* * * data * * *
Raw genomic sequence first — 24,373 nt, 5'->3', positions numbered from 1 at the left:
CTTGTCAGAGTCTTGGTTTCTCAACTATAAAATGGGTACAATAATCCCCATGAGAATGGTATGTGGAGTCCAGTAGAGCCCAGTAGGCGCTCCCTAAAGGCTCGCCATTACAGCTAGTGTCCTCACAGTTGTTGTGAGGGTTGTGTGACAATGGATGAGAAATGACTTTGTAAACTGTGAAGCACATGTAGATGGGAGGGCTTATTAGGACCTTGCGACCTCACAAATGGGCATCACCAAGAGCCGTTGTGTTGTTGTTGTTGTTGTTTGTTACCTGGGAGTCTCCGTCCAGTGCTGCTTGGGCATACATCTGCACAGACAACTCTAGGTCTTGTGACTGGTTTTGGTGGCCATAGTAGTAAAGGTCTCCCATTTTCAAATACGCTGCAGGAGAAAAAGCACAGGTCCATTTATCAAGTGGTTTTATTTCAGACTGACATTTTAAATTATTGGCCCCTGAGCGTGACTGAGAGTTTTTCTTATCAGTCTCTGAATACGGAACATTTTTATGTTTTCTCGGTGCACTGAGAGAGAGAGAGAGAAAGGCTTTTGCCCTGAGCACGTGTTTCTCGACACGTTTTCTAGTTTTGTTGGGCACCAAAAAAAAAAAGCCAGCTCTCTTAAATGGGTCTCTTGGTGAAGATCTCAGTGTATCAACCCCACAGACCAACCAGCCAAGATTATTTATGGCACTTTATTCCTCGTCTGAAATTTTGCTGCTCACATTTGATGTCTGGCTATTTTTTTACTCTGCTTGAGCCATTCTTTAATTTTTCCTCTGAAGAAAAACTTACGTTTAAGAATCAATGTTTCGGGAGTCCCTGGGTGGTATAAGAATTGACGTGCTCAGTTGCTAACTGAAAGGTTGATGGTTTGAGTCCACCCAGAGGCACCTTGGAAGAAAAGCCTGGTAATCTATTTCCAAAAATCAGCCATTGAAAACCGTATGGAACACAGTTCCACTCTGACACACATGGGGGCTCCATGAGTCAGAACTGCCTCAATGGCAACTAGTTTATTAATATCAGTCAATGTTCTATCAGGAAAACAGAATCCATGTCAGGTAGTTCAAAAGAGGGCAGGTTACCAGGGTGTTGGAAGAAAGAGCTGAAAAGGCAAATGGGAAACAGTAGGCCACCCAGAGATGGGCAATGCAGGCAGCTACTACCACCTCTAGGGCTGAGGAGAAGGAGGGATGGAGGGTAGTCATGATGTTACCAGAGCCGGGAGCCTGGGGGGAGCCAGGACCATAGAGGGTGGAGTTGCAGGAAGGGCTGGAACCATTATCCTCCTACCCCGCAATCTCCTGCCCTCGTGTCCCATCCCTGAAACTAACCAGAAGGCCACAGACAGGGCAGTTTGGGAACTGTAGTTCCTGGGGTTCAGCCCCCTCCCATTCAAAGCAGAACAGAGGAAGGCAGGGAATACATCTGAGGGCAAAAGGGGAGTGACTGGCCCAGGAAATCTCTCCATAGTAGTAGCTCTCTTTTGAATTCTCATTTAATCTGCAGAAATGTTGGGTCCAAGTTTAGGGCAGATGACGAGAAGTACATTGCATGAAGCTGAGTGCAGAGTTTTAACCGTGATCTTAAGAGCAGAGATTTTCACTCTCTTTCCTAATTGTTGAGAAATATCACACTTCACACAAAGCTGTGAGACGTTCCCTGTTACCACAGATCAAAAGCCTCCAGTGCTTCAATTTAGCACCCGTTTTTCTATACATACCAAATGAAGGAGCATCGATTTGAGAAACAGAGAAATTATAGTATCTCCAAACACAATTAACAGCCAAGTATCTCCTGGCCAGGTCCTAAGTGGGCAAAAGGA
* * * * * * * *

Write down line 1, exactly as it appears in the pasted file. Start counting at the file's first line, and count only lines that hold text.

Raw genomic sequence first — 24,373 nt, 5'->3', positions numbered from 1 at the left: